To non-inhabitants, it's possible Wisconsin has never looked quite this interesting. The state is up in arms today over the new Republican governor's bill to limit union's bargaining rights. The bill was supposed to be voted on today, but as protesters filled and surrounded the capitol building, Democratic state senators were nowhere to be found. The bill is Governor Scott Walker's idea to fix the state's looming $137 million deficit, and was approved by a legislative committee on Wednesday, but requires votes from 20 senators, at least one of which must be a Democrat. Today, senate Democrats disappeared in protest, making a vote on the bill impossible and effectively shutting down the state government.

Madison public schools have also been shutdown for the second day in a row, as teachers demonstratively called in sick en masse. According to Monica Davey and Steven Greengrass at the New York Times, the Wisconsin legislature's measure, which limits "collective bargaining for state employees and many local employees, including teachers, to base wages, barring them from negotiating over health coverage or working hours," is an alternative to the recent layoffs and budget cuts other states have resorted to in an effort to combat their own deficits. But union supporters aren't wild about any bill that will relieve certain union members of their obligation to pay dues. The governors of New Jersey, Nevada, Indiana and Florida have also recently gone up against their own states' public unions with similar plans.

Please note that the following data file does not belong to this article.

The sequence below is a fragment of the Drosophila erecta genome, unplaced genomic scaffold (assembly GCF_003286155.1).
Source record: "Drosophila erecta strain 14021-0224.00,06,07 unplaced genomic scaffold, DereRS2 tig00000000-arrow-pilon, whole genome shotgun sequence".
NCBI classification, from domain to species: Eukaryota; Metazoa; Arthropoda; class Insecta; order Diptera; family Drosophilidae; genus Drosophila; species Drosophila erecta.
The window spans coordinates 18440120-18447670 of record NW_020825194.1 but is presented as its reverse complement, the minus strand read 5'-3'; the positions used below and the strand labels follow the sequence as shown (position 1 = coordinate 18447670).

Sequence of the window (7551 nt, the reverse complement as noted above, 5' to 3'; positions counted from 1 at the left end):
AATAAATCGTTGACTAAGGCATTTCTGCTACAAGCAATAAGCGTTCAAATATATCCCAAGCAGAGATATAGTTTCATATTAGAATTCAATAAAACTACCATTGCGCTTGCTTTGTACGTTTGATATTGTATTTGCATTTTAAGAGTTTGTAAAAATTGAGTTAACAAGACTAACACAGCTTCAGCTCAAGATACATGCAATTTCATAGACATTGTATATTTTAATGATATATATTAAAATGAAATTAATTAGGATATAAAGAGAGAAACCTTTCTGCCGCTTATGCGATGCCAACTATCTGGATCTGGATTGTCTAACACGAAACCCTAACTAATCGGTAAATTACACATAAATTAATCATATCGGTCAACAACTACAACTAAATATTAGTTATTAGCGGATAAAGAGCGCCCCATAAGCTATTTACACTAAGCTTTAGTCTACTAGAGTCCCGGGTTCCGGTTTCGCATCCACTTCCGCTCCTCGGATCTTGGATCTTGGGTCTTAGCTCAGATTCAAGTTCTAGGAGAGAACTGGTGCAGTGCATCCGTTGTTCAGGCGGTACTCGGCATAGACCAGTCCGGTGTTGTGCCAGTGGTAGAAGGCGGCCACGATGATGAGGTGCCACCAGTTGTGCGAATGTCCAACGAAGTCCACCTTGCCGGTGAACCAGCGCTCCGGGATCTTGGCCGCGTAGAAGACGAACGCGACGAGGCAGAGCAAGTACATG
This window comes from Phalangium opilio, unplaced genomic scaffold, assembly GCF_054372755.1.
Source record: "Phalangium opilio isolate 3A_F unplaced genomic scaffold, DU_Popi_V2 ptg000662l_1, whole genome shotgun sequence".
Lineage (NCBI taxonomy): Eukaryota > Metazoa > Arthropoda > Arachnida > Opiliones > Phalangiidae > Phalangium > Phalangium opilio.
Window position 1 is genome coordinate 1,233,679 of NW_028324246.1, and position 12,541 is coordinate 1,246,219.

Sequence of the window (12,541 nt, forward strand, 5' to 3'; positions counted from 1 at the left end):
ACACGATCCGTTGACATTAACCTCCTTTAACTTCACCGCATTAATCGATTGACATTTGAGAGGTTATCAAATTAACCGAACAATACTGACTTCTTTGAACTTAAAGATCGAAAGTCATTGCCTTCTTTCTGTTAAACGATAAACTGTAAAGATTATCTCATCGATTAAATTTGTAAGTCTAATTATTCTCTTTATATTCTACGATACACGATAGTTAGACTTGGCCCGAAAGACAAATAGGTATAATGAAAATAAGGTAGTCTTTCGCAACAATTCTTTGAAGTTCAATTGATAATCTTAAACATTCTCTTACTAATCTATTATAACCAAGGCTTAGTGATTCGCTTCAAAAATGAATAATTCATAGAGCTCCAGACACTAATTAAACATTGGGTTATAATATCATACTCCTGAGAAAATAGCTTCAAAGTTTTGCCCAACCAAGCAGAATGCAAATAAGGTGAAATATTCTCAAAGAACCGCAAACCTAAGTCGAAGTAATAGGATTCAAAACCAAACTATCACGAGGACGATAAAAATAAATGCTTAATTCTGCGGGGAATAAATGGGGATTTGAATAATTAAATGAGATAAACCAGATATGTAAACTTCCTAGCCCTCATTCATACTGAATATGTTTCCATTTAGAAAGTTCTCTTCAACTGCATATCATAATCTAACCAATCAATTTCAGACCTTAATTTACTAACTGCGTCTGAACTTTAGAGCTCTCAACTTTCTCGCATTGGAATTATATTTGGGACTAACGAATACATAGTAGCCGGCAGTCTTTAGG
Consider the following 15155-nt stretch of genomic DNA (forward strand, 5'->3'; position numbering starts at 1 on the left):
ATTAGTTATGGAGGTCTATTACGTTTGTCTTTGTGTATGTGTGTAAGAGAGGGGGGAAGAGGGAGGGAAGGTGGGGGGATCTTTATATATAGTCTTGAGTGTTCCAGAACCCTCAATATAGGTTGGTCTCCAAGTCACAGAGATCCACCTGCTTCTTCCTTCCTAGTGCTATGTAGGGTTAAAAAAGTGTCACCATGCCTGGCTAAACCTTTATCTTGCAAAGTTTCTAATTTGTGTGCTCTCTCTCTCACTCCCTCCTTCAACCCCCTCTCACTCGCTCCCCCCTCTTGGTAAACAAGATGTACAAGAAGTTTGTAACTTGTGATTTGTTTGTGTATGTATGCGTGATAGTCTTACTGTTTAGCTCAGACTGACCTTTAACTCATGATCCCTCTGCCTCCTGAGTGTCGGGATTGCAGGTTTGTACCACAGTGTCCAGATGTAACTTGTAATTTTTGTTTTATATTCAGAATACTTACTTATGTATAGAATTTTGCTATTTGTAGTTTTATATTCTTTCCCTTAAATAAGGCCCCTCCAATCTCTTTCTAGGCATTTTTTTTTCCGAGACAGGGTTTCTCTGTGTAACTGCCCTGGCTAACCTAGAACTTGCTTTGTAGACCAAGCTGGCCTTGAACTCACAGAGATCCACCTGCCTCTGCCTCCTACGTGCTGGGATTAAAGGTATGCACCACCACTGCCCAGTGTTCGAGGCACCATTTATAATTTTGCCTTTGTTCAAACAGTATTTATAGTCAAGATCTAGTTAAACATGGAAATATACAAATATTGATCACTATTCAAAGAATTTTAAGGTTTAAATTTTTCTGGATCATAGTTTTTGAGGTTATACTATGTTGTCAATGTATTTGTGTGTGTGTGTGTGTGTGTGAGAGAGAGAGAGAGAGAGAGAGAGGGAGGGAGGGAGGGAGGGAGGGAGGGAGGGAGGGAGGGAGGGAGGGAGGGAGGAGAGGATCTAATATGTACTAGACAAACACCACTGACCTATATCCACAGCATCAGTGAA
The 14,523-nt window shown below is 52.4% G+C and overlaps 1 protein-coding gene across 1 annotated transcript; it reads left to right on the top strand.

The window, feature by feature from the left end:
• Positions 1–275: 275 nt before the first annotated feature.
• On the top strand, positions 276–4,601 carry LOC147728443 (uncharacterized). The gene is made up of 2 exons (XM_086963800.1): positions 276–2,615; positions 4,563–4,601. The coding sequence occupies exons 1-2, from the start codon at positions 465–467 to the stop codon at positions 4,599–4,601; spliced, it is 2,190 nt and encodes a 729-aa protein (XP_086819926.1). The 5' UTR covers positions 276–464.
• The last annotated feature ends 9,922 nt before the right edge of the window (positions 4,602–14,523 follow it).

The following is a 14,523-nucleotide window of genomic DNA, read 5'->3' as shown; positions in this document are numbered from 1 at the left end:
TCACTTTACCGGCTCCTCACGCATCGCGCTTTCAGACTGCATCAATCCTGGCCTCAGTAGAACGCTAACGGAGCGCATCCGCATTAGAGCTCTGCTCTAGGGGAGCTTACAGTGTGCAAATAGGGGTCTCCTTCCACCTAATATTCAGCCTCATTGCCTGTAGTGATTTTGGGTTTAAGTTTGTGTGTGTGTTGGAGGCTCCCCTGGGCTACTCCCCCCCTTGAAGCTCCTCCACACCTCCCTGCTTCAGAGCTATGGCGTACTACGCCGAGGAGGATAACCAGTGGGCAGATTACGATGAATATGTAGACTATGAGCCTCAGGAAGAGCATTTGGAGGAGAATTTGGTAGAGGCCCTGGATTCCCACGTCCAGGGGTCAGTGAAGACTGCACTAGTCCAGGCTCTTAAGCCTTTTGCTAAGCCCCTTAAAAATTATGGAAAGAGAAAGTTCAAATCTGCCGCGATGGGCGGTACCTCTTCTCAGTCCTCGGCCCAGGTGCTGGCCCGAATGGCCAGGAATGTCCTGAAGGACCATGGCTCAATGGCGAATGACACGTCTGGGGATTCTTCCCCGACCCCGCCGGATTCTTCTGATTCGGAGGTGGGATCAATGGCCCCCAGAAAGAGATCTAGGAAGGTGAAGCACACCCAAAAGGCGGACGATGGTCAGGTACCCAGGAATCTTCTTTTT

Naturally, the union backlash is receiving some backlash of its own. Writing at the Milwaukee Journal Sentinel today, Patrick McIlheran refers to the union protests as "tantrums," arguing that "voters can vote all they want. We can elect a cheapskate governor and a Legislature to match. But come the moment, unions will have the last loudest word." This is proof, he writes, of why Governor Walker's plan to limit union control over spending is so necessary. Perhaps this movement against teachers unions, in Wisconsin and other states, is a sign that education politics in the US are really changing. "Teachers unions, historically one of the most powerful interest groups in American politic, are being besieged like never before--under attack from conservative GOP governors with a zeal for budget-cutting even while taking fire from some Democrats, including President Barack Obama, who has suggested he agrees that unions can be an impediment to better schools," writes Politico's Jennifer Epstein.